iTop integrates a notification system linked to the life cycle of the objects. This allows administrators to define e-mail notification rules when an object of a given class enters or leaves a specified state, when a new object is created, when an update occurs from the portal or when certain thresholds are reached.
The notification mechanism is divided in two parts:
Triggers define when notifications have to be sent. Example: when a ticket reaches the state “assigned”.
Actions define what will be done. In the current version of iTop, the only available kind of action consist in sending an email.
For a given trigger you can define several actions to be executed, and their sequence. Also, a given action can be executed by several triggers.
Use the link “Notifications” in the “Admin tools” menu to manage triggers and actions:
The “Triggers” tab displays all created triggers.
The “Actions” tab displays all Actions
Creating an action
Before creating a useful trigger, at least one action must be defined. Email actions are templates for formatting the messages to be sent, the define the content of the message as well that the subject, sender and recipients.
To create a new action, go to the “Actions” tab and click on “New…”. The following wizard appears:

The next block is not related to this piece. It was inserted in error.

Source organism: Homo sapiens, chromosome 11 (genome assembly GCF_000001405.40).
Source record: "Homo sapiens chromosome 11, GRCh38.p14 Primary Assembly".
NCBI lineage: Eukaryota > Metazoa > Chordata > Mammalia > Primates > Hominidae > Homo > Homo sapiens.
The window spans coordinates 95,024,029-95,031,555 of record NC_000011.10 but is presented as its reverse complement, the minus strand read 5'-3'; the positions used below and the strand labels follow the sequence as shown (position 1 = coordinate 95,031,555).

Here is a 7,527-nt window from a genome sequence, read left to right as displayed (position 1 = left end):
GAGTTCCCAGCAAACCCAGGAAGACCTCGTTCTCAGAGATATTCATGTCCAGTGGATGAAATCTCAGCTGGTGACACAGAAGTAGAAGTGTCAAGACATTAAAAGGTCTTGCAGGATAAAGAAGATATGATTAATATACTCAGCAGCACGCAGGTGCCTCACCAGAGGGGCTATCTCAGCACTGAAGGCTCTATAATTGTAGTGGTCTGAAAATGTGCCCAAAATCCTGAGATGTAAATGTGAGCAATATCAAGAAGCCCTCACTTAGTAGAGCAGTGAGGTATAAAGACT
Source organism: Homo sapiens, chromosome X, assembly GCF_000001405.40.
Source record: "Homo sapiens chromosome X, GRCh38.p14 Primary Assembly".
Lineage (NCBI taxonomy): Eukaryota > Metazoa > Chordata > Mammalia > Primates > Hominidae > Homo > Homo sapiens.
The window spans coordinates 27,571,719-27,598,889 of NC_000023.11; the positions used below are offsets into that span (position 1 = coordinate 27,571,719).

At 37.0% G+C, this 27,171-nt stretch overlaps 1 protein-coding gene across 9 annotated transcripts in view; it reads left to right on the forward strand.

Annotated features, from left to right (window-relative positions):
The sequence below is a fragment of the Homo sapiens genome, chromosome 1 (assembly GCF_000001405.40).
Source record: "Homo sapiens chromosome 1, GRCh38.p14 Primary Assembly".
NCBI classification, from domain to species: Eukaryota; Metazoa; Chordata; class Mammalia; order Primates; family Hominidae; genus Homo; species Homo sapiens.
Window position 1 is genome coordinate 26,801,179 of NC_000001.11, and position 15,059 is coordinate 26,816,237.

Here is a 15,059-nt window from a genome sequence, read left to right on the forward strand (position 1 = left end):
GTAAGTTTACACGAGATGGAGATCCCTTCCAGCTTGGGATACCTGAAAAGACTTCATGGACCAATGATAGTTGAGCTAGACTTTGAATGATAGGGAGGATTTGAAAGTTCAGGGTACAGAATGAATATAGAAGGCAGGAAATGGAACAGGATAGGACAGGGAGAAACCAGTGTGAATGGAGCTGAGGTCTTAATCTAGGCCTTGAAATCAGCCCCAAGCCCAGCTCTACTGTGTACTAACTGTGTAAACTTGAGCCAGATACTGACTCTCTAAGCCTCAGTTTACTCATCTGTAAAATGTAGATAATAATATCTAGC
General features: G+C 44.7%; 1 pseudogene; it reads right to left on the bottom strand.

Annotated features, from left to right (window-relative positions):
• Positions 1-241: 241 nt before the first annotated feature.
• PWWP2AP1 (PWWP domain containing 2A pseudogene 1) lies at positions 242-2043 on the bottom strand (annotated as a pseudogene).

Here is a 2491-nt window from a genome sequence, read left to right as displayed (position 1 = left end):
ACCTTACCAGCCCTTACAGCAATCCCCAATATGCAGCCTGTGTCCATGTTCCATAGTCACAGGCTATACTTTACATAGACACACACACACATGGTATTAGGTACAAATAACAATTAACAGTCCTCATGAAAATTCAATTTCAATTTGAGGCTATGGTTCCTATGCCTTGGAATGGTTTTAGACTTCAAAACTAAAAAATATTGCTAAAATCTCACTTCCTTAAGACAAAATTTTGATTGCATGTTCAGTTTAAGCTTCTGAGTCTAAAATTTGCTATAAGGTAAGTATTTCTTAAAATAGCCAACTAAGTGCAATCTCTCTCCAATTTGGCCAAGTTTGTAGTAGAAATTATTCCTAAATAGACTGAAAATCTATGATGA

The mandatory fields for an email action are:
Subject: the subject of the message. May contain placeholders.
Body: the body of the message. May contain placeholders. By default iTop sends all the messages with the MIME Type text/html for the body of the email, so you may put HTML tags to format the message.
From: this field contains a static email address. Note that some mail servers will reject the message if the “from” address is not valid.
The contacts to be notified in the “To”, “Cc”, and “Bcc” are defined by an OQL query. This allows to specifiy mutilple recipients for the notification, like “all the contacts attached to a ticket” or “all the contacts on the impacted site”…. (Refer to Object Query Language Reference for more information about writing OQL queries)
This OQL query must return a list of objects containing an e-mail attribute, namely:
For instance, to notify all persons whose name starts with John, the To field can contain:
SELECT Person WHERE name LIKE 'John%'
The query can contain placeholders (using the syntax
:this→attribute) that refer to the current object for
which the notification is being sent. For example, to send a
notification to the person who i sthe “caller” of a ticket, the
To field will contain:
SELECT Person WHERE id= :this->caller_id
If the list returned by the query is empty no mail is sent. By default the importance of the mail is “normal”.
Inside the “Subject” and “Body” of the message, you can refer to
fields of the object that triggered the action. The syntax to be
used for such placeholders is